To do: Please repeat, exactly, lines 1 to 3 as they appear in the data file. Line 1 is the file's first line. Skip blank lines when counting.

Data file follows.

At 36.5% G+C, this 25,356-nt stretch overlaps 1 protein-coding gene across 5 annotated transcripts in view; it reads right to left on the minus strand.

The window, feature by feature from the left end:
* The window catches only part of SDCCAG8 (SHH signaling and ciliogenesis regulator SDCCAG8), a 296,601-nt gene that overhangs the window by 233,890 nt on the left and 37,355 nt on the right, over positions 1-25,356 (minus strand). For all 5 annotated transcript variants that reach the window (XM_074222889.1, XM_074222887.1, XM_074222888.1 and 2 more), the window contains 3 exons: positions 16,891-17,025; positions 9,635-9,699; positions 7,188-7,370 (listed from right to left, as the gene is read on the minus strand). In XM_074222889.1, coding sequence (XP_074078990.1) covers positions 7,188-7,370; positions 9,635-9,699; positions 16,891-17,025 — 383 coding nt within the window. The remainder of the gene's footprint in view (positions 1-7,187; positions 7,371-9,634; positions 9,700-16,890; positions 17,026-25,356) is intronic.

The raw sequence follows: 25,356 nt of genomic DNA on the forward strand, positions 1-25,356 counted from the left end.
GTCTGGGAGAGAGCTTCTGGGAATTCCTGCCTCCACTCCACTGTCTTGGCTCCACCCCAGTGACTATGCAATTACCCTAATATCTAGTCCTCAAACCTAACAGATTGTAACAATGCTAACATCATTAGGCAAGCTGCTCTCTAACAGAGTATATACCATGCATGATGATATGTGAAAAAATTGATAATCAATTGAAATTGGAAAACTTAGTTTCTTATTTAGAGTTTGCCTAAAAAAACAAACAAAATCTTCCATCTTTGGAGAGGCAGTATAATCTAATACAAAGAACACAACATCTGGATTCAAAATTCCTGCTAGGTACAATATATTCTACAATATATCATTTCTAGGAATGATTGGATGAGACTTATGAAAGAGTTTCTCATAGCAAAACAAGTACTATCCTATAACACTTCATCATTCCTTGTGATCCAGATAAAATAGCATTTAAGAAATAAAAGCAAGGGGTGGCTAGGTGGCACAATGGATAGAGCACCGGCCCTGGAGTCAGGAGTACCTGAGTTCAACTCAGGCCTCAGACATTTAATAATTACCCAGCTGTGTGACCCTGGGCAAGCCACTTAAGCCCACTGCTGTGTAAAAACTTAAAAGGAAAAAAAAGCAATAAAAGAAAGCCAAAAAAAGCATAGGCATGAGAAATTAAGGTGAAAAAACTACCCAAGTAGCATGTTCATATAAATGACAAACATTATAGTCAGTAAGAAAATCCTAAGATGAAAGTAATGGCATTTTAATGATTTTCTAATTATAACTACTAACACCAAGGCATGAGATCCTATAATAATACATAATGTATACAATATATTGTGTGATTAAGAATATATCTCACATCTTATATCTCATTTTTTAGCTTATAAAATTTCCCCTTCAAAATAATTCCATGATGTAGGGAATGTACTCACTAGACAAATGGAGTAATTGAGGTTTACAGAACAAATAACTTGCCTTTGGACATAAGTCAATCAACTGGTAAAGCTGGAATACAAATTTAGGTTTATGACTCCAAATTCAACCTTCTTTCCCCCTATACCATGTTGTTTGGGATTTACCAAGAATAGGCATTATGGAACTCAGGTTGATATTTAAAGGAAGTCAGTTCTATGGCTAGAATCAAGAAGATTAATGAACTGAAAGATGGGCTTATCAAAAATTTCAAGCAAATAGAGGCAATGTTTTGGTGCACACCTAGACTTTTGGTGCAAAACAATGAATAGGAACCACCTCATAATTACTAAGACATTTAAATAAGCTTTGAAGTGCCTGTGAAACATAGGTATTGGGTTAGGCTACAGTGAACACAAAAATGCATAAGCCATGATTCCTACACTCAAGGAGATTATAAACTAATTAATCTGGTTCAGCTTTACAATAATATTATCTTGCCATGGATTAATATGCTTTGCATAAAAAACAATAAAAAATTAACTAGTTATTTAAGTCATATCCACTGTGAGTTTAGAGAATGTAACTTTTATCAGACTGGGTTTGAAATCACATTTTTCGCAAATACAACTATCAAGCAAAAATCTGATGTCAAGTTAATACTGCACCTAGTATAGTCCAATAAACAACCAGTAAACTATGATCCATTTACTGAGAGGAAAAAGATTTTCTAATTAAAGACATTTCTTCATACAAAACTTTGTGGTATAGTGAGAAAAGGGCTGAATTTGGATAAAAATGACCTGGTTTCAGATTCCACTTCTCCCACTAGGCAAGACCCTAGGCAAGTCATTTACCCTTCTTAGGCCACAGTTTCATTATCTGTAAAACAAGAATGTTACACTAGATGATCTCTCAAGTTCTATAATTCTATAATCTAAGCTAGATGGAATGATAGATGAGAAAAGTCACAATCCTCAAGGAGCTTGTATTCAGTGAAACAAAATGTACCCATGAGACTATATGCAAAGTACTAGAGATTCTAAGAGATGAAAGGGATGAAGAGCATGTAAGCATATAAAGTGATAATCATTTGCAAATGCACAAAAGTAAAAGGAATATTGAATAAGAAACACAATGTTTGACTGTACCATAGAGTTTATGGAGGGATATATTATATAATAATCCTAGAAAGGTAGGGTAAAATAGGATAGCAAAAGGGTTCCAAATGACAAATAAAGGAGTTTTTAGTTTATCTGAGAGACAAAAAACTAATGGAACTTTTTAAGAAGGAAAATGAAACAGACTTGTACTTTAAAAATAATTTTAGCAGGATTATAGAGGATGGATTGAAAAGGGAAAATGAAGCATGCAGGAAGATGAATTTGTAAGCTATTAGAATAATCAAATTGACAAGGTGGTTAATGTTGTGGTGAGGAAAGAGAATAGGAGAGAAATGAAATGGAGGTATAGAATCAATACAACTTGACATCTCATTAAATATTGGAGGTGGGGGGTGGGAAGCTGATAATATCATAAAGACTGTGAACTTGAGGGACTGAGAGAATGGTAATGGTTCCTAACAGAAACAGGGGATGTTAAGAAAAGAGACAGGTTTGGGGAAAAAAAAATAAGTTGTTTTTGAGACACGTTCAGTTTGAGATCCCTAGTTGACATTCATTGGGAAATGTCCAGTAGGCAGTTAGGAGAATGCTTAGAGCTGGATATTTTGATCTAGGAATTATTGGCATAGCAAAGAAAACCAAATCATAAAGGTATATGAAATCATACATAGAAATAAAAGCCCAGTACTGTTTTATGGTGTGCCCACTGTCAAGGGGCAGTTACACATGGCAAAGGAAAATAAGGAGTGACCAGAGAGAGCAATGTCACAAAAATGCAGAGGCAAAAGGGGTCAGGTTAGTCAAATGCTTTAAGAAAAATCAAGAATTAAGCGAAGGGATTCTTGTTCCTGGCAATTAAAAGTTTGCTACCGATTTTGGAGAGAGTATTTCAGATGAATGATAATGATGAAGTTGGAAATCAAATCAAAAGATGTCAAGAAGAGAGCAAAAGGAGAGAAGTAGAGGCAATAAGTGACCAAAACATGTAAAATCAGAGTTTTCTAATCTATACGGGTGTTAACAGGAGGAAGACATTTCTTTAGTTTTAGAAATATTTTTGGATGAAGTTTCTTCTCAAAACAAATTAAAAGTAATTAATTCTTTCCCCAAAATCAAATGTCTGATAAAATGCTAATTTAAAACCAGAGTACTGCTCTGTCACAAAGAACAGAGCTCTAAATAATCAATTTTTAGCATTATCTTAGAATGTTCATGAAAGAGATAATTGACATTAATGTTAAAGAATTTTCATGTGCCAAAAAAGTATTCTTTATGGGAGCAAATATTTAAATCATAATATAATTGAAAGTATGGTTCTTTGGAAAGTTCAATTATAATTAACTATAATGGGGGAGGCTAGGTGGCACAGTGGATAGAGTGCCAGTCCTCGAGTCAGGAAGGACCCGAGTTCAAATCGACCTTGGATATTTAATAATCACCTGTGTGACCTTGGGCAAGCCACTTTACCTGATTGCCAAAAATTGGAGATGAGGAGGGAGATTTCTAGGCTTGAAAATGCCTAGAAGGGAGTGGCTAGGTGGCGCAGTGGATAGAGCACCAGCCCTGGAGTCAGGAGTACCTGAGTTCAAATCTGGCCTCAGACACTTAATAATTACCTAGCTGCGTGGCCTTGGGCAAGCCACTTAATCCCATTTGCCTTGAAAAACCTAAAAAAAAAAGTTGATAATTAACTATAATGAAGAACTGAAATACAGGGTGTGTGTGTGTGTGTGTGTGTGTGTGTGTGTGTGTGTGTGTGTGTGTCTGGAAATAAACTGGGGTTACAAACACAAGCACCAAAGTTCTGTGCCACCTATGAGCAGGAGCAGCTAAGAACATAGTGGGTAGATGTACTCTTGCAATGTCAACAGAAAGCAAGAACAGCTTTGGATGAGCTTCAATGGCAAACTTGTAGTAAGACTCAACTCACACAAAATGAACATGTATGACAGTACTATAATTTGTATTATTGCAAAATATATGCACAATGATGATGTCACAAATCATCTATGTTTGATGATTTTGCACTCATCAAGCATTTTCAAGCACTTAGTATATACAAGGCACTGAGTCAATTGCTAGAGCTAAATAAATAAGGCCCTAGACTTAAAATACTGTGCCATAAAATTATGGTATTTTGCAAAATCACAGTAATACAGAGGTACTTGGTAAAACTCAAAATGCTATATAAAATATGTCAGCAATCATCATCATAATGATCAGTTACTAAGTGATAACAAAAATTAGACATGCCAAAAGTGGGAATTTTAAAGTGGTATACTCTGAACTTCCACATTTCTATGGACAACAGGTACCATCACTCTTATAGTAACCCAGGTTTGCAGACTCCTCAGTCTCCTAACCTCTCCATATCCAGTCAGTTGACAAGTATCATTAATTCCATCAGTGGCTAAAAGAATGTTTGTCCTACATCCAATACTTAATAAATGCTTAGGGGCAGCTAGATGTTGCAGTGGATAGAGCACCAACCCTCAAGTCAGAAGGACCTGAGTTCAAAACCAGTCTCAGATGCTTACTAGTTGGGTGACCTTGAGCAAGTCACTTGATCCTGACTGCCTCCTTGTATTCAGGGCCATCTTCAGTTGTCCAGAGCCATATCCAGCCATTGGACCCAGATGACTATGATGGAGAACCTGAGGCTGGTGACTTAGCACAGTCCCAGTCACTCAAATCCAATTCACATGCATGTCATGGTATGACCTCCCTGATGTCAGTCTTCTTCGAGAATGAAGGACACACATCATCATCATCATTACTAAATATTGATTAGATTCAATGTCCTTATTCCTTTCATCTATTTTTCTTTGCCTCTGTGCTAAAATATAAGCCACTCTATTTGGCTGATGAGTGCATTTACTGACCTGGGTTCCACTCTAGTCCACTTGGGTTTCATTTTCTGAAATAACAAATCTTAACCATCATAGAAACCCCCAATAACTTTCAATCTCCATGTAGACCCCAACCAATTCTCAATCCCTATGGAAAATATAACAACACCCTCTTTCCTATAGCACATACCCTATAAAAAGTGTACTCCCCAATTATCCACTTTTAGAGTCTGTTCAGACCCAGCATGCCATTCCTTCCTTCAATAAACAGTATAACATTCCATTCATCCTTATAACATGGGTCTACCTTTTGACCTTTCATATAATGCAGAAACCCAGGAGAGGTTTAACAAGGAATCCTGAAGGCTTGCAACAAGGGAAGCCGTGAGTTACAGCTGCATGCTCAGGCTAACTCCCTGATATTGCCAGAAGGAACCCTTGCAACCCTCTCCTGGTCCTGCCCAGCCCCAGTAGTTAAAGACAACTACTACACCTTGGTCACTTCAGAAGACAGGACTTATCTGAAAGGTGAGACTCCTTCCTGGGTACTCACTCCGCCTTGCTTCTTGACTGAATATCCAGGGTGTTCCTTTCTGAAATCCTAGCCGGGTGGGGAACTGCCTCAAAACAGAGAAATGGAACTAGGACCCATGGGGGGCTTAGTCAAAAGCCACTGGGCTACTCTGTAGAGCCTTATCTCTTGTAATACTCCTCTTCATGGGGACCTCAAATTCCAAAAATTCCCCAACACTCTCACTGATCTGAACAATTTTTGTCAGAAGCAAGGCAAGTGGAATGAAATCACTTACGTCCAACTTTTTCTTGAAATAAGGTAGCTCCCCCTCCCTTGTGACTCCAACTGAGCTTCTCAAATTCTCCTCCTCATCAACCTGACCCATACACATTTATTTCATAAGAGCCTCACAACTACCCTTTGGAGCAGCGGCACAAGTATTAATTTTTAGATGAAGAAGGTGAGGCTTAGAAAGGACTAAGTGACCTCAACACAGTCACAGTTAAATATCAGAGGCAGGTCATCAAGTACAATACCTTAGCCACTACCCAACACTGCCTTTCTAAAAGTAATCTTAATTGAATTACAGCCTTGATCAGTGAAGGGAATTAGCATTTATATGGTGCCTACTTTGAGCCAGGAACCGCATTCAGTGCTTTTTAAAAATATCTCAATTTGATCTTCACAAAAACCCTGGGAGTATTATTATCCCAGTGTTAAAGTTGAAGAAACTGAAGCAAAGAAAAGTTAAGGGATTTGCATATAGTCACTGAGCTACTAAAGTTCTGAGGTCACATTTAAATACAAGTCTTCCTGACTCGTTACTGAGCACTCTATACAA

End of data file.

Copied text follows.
At 36.5% G+C, this 25,356-nt stretch overlaps 1 protein-coding gene across 5 annotated transcripts in view; it reads right to left on the minus strand.

The window, feature by feature from the left end:
* The window catches only part of SDCCAG8 (SHH signaling and ciliogenesis regulator SDCCAG8), a 296,601-nt gene that overhangs the window by 233,890 nt on the left and 37,355 nt on the right, over positions 1-25,356 (minus strand). For all 5 annotated transcript variants that reach the window (XM_074222889.1, XM_074222887.1, XM_074222888.1 and 2 more), the window contains 3 exons: positions 16,891-17,025; positions 9,635-9,699; positions 7,188-7,370 (listed from right to left, as the gene is read on the minus strand). In XM_074222889.1, coding sequence (XP_074078990.1) covers positions 7,188-7,370; positions 9,635-9,699; positions 16,891-17,025 — 383 coding nt within the window. The remainder of the gene's footprint in view (positions 1-7,187; positions 7,371-9,634; positions 9,700-16,890; positions 17,026-25,356) is intronic.